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This week's featured poem is "Spring Equinox, 2021" by Gillian Clarke.

This week’s featured poem is “Spring Equinox, 2021” by Gillian Clarke.

Spring Equinox, 2021

First summer night
The world is transformed

In a world that has been recreated, the world has been changed.
streets are carless,
The streets are quiet.

Flamboyant, a kite
floats flame on blue,

The bird extends its wings and fans out the feathers of its tail.
and turns on a breath.

High above the fields, miles in the sky.
and other birds

Rooks, crows, gulls, and other bird species flying over.
the rivers

Above the urban areas, the sky formations, and the waterways
the atmosphere,

in the celestial realm
the Earth

The Earth’s ozone layer becomes clearer.
of particulates, of nitrogen dioxide,

We take a breath once more.

In this clean new silence

Birdsong is the source of all sound.
a small wind
in the trees,

The descent of a flower’s petal.
an opening leaf,
the turn of a page,
your breath, mine.

The Silence, the latest collection by the Cardiff-born poet, Gillian Clarke, opens with retrospective poems concerning the Covid pandemic. These records of loss are reverently assembled in the sequence, Hours, and sharply focused in briefer elegies such as The Year of the Dead (quoted on her publisher’s website).

The lockdowns brought about some benefits, and the atmosphere drastically changes during the Spring Equinox of 2021. Now, the focus shifts to how the “natural” world has benefited from the decrease in human activities. Initially, we notice the stillness itself, a presence that roams the streets in the absence of traffic: it seems to move quietly, as stillness often does when we listen closely and discover that our ears can make it tangible. Later in the poem, in the sixth verse, even the smallest sounds are evoked by the moment’s joy: to hear “the flutter of a petal” or “a sprouting leaf…” is to delve into unknown wonders.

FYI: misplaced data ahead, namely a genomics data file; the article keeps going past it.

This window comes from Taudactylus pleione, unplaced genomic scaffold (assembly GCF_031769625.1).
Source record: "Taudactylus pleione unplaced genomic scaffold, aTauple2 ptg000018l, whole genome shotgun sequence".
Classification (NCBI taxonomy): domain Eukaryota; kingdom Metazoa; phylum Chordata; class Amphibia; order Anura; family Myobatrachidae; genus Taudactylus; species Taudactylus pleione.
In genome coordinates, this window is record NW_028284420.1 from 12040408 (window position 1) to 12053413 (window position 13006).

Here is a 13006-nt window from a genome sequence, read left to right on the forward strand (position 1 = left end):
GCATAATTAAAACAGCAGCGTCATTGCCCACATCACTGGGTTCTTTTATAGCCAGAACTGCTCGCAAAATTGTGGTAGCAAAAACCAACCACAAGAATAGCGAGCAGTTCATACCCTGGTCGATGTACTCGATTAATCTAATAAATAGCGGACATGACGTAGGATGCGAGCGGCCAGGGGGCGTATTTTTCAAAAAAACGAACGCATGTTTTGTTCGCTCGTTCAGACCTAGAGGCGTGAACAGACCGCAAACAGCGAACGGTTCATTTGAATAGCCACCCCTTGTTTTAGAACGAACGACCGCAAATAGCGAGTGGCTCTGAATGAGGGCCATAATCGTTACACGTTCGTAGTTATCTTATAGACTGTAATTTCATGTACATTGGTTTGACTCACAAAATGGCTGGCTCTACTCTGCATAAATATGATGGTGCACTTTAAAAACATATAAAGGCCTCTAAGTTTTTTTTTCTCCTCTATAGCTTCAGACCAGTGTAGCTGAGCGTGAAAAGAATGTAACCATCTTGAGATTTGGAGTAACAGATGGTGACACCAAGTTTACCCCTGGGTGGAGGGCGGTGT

In her writing, Clarke blends moments of peacefulness with bursts of color and sound. The Red Kite, a type of bird that is considered endangered in Wales, is described as both flashy and resembling flames, reveling in its successful homecoming as it gracefully maneuvers through the air (much like the journey of life). In the following stanza, a loud and soaring group of “rooks, crows, gulls” takes center stage, guiding the reader’s gaze upwards towards the “cities, clouds, atmosphere…” until finally reaching the “heavens above.”

The phrase “vault of heaven” evokes a dramatic and tumultuous event caused by Satan in Book 1 of Milton’s Paradise Lost (lines 663-669): “He spoke; and to confirm the words, out-flew/ Millions of flaming swords, drawn from the thighs/ Of mighty Cherubim; the sudden blaze/ Far round illumin’d Hell. Highly they raged/ Against the Highest, and fierce with grasped arms/ Clash’d on their sounding shields the din of war,/ Hurling defiance towards the vault of Heav’n.” If we, like the poet, can remember this passage, we can better understand the context of the silent cleansing. It is our own destructive actions that have damaged the ozone layer with “particulates,” which have now started to dissipate in the enchanted moment of the poem.

The stanza concludes with a sense of relief as it is now plagued by a respiratory virus that depletes oxygen, but we can now breathe freely once more. There is no longer a struggle for air, no more unpleasant disturbances. The poem paints a picture of a new paradise on Earth where all that can be heard is the sweet sound of birds singing. And in this fixation on birdsong, the other smaller noises begin to stand out and become recognizable.

The ending of the poem conveys a sense of closeness, as the couple quietly reads together and realizes the strength of their bond through the sound of their breathing. Each breath is acknowledged separately, as “your breath, mine”. This short poem heavily relies on the significance of breath.

The Silence discusses more than just the pandemic. Gillian Clarke’s writing often contrasts her deep connection to rural Wales with the feeling of being an outsider due to her “mother-tongue” being English. These reflections are skillfully explored in the collection, particularly in the face of environmental disaster. The landscape that Clarke has cared for and written about is now threatened by global shadows, making it difficult for many to feel a sense of belonging. The Silence contains poems that emphasize the significance of place and the need to pay attention to its words and silences.

Source: theguardian.com